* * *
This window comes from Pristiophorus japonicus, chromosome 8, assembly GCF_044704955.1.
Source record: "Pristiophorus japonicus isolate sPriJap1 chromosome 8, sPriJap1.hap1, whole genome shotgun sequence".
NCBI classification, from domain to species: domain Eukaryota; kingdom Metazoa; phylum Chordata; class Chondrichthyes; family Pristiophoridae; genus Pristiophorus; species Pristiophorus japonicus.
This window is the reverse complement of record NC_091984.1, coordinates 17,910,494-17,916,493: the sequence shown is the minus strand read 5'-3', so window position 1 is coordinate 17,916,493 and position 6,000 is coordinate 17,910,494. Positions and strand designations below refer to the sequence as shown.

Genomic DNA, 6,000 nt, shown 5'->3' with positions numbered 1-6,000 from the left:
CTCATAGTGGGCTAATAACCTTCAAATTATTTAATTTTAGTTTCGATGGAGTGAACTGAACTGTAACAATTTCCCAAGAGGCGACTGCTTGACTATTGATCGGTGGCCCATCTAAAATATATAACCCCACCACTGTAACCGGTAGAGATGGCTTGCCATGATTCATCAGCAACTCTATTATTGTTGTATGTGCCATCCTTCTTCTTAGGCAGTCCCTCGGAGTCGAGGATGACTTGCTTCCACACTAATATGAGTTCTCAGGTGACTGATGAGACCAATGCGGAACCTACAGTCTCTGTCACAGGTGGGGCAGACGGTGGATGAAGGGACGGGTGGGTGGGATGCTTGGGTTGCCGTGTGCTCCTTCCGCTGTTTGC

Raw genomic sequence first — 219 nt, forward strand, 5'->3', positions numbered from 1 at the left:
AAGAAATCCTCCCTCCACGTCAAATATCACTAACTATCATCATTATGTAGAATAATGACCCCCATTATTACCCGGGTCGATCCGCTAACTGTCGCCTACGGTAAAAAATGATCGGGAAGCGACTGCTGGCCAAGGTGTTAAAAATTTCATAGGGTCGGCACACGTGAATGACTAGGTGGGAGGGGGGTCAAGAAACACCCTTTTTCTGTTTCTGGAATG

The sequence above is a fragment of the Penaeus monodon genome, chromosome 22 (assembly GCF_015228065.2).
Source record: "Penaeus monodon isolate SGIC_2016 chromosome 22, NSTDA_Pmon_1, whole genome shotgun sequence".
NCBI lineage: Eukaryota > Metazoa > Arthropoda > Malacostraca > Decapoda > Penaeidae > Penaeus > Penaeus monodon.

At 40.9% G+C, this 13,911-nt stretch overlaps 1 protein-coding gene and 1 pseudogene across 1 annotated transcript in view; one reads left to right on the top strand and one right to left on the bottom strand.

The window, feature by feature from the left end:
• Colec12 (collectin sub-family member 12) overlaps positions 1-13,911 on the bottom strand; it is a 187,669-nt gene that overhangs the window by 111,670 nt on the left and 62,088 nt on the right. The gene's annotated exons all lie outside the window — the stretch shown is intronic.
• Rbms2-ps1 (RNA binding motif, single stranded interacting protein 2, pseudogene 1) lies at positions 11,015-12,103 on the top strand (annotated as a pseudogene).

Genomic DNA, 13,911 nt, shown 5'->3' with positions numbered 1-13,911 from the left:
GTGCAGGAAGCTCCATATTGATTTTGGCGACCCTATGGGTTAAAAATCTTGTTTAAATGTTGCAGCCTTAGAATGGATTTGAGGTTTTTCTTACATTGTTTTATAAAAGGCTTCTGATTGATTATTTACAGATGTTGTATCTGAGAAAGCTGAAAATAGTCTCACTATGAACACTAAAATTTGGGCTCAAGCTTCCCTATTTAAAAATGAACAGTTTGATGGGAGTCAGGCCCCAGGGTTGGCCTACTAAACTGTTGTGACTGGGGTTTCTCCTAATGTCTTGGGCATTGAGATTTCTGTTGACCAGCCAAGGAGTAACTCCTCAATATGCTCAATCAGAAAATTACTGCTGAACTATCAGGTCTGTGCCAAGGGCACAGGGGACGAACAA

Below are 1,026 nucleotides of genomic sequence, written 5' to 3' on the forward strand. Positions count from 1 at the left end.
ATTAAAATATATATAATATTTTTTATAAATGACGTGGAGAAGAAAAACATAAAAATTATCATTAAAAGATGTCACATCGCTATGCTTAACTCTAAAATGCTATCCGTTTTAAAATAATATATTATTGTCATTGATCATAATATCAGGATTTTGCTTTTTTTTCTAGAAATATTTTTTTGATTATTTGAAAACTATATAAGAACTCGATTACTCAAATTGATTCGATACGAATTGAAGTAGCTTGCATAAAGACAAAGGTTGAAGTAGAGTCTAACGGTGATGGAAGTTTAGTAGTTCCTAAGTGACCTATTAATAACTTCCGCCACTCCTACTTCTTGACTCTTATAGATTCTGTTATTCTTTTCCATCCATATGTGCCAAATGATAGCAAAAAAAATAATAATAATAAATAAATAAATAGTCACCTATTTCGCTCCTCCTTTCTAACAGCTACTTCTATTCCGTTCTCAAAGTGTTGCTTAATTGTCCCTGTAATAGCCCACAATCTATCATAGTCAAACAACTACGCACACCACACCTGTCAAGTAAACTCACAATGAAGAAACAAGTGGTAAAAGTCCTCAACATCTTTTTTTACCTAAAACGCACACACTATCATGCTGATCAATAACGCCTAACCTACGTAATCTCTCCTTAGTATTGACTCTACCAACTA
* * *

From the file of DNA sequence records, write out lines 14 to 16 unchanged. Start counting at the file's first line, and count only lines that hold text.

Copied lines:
• Colec12 (collectin sub-family member 12) overlaps positions 1-13,911 on the bottom strand; it is a 187,669-nt gene that overhangs the window by 111,670 nt on the left and 62,088 nt on the right. The gene's annotated exons all lie outside the window — the stretch shown is intronic.
• Rbms2-ps1 (RNA binding motif, single stranded interacting protein 2, pseudogene 1) lies at positions 11,015-12,103 on the top strand (annotated as a pseudogene).

Genomic DNA, 13,911 nt, shown 5'->3' with positions numbered 1-13,911 from the left: